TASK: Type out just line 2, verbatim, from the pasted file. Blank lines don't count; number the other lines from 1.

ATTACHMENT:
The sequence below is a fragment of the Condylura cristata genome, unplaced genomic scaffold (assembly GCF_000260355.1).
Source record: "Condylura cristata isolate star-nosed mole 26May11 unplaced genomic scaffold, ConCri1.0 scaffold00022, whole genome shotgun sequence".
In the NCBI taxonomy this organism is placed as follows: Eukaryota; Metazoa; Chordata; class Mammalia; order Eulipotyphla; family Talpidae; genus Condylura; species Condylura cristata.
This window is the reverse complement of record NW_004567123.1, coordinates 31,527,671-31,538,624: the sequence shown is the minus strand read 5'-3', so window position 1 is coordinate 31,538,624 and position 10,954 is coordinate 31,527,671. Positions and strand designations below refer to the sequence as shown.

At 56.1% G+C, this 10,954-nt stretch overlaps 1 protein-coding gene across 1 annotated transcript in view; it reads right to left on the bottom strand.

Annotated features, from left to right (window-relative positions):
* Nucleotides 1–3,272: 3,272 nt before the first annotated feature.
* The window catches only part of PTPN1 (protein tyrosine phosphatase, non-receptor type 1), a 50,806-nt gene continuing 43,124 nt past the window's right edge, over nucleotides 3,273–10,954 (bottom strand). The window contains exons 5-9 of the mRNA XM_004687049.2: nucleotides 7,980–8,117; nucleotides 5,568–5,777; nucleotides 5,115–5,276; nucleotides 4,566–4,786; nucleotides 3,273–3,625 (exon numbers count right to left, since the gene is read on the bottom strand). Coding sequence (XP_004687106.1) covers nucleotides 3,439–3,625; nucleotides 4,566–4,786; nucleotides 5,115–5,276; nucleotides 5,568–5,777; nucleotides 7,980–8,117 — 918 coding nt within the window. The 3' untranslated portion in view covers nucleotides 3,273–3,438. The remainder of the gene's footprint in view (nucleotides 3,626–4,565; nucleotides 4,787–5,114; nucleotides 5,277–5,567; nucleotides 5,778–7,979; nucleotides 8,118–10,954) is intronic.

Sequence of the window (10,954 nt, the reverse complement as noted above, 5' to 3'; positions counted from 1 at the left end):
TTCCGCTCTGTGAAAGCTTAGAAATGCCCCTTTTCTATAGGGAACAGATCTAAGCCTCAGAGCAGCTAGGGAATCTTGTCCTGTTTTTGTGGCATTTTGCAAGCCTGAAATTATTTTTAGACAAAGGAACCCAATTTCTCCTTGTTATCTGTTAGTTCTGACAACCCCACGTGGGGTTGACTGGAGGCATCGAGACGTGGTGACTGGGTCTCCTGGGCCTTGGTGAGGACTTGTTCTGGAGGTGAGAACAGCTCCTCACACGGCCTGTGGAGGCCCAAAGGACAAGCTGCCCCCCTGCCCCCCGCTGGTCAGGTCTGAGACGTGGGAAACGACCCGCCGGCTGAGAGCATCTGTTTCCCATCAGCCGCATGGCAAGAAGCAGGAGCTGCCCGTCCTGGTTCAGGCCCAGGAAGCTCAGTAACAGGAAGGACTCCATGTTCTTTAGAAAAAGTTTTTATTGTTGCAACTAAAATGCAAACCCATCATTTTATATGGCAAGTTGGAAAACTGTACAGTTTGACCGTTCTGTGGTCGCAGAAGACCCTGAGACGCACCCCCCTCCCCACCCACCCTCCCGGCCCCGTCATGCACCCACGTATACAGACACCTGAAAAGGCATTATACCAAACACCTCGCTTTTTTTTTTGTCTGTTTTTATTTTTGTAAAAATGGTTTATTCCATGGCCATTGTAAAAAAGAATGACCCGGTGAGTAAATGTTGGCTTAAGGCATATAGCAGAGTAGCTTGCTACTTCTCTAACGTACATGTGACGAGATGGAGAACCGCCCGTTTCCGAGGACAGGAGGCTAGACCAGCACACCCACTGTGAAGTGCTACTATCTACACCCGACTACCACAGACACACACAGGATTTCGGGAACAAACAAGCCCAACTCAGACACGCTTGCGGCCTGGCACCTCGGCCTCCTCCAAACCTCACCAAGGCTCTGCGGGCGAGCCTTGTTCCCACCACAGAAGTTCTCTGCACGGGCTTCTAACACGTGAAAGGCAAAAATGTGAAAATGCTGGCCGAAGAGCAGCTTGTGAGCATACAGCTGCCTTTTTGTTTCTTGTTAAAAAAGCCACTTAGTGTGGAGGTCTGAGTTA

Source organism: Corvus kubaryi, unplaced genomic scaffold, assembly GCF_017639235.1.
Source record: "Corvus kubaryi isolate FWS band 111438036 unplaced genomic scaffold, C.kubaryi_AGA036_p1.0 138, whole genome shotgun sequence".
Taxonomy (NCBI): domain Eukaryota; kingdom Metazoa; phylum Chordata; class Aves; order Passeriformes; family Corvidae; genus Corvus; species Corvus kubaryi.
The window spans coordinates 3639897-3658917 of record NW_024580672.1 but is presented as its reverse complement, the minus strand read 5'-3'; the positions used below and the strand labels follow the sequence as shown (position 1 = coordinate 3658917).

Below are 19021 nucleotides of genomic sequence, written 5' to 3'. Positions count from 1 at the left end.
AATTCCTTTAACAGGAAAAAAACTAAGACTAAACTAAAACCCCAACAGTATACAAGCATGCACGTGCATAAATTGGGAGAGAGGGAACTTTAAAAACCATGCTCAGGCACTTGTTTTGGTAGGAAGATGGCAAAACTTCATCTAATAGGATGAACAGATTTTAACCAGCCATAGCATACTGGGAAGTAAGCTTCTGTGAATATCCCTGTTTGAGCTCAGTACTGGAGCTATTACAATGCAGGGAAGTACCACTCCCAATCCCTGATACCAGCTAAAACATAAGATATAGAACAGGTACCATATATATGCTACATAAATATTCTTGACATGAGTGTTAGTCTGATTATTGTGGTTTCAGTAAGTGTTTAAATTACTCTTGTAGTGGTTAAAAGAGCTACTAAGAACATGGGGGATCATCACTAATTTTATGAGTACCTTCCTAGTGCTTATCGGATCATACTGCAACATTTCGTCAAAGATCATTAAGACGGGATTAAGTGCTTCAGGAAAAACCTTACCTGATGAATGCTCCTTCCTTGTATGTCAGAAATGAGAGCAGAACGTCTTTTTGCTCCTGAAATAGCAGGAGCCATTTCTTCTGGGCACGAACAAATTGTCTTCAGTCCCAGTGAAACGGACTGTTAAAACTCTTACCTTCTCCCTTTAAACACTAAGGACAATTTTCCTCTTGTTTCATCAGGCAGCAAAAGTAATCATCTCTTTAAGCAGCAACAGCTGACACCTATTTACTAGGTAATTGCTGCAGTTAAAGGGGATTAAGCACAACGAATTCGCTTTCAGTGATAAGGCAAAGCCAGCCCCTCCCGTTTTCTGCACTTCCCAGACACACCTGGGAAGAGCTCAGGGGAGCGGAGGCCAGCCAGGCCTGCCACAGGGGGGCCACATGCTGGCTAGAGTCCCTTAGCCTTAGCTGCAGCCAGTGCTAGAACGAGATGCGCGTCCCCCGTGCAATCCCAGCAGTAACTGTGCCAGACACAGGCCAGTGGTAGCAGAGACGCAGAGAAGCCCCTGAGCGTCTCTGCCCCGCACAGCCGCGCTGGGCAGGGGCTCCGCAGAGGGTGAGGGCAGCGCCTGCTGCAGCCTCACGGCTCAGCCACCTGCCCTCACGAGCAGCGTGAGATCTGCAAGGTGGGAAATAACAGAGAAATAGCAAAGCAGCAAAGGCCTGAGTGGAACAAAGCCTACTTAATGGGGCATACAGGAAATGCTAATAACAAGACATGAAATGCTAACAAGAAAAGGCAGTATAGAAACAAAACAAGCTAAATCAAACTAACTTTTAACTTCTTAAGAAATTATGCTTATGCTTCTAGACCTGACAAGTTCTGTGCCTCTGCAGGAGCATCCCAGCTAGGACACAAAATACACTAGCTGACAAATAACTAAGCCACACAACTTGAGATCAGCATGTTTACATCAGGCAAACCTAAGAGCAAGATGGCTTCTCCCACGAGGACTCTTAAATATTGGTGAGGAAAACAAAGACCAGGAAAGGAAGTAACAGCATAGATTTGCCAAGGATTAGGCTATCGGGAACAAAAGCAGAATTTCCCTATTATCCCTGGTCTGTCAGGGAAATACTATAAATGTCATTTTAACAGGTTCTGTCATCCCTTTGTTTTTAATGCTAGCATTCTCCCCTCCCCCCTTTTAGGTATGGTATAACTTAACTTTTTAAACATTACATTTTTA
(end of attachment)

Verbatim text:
Source record: "Condylura cristata isolate star-nosed mole 26May11 unplaced genomic scaffold, ConCri1.0 scaffold00022, whole genome shotgun sequence".